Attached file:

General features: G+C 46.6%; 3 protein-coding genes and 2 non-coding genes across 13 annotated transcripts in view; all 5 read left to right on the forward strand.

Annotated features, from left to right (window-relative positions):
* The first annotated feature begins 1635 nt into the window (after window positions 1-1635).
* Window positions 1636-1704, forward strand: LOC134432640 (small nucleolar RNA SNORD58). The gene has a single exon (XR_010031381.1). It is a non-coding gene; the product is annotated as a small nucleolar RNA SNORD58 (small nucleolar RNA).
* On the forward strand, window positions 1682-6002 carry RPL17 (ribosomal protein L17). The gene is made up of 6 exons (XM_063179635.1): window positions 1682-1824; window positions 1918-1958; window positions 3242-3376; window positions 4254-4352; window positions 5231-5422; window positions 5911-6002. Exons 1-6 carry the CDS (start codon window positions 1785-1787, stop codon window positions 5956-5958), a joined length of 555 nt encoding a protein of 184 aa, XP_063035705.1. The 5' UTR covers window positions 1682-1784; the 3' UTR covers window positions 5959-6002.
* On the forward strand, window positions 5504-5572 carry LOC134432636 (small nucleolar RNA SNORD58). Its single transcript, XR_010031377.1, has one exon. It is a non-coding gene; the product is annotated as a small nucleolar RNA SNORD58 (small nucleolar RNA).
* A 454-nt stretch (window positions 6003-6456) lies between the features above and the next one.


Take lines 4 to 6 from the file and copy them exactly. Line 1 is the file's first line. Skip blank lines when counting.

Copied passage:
* Window positions 1636-1704, forward strand: LOC134432640 (small nucleolar RNA SNORD58). The gene has a single exon (XR_010031381.1). It is a non-coding gene; the product is annotated as a small nucleolar RNA SNORD58 (small nucleolar RNA).
* On the forward strand, window positions 1682-6002 carry RPL17 (ribosomal protein L17). The gene is made up of 6 exons (XM_063179635.1): window positions 1682-1824; window positions 1918-1958; window positions 3242-3376; window positions 4254-4352; window positions 5231-5422; window positions 5911-6002. Exons 1-6 carry the CDS (start codon window positions 1785-1787, stop codon window positions 5956-5958), a joined length of 555 nt encoding a protein of 184 aa, XP_063035705.1. The 5' UTR covers window positions 1682-1784; the 3' UTR covers window positions 5959-6002.
* On the forward strand, window positions 5504-5572 carry LOC134432636 (small nucleolar RNA SNORD58). Its single transcript, XR_010031377.1, has one exon. It is a non-coding gene; the product is annotated as a small nucleolar RNA SNORD58 (small nucleolar RNA).